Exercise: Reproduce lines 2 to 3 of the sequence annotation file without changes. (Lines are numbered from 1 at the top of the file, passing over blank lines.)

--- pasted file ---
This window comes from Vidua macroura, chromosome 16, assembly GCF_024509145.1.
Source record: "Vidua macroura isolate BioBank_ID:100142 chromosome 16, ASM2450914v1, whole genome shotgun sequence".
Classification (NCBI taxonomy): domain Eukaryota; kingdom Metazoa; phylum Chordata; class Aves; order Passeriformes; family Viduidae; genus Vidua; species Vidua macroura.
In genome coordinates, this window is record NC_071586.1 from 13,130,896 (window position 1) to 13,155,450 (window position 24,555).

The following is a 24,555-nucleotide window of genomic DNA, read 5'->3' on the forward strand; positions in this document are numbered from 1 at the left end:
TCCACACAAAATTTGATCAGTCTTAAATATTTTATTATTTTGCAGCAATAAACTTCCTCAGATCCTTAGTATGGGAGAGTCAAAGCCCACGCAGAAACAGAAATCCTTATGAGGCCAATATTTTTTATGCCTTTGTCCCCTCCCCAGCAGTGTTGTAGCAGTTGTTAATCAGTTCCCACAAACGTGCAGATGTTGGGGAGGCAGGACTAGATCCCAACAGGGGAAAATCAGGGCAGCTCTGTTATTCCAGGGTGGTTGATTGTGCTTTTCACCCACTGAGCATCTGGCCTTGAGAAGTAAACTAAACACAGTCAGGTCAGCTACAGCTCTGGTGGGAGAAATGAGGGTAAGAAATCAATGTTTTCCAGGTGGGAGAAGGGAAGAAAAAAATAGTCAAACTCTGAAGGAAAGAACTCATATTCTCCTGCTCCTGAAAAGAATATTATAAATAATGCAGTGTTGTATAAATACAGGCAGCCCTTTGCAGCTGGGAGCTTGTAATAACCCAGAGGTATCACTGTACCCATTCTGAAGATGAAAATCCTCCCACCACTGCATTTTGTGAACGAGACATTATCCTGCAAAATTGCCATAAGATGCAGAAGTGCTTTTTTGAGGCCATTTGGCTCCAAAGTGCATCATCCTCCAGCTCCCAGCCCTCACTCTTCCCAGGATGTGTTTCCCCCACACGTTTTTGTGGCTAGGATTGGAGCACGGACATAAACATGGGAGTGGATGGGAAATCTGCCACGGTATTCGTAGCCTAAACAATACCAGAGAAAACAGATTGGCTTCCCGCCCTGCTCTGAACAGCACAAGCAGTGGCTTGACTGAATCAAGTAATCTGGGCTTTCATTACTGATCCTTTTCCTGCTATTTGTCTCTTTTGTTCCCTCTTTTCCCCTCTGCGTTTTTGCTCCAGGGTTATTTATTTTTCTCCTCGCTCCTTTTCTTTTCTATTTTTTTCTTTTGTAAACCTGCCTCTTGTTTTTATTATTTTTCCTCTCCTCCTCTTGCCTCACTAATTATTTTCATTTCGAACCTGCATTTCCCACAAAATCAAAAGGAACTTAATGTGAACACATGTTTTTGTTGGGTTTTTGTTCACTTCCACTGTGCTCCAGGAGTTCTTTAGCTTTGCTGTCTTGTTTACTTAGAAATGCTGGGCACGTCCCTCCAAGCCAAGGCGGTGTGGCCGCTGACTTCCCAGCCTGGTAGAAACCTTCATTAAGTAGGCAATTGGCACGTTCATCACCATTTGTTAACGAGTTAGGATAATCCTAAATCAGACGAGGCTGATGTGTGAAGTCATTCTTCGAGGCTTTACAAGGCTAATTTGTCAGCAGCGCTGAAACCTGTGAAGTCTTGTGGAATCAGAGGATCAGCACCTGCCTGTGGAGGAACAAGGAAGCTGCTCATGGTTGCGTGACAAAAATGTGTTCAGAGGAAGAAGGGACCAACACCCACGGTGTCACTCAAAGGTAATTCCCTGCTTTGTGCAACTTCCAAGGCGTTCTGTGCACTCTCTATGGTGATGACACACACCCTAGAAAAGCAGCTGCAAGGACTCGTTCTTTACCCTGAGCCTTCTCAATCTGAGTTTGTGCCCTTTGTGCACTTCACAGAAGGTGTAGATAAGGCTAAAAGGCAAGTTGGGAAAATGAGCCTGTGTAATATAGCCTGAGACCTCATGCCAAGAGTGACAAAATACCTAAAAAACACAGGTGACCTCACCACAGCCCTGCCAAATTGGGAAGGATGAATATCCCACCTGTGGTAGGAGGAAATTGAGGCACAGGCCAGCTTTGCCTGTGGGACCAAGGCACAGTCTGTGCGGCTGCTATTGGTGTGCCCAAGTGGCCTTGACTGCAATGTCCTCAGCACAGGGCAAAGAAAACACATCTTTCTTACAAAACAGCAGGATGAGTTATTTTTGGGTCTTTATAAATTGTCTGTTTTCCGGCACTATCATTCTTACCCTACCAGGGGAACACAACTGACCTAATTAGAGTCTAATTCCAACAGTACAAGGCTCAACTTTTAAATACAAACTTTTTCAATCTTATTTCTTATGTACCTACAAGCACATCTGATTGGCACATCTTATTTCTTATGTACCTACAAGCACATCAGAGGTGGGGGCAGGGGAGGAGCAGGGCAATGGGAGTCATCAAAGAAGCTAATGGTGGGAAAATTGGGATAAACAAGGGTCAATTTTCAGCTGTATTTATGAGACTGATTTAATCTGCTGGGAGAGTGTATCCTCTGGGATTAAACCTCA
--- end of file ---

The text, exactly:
Source record: "Vidua macroura isolate BioBank_ID:100142 chromosome 16, ASM2450914v1, whole genome shotgun sequence".
Classification (NCBI taxonomy): domain Eukaryota; kingdom Metazoa; phylum Chordata; class Aves; order Passeriformes; family Viduidae; genus Vidua; species Vidua macroura.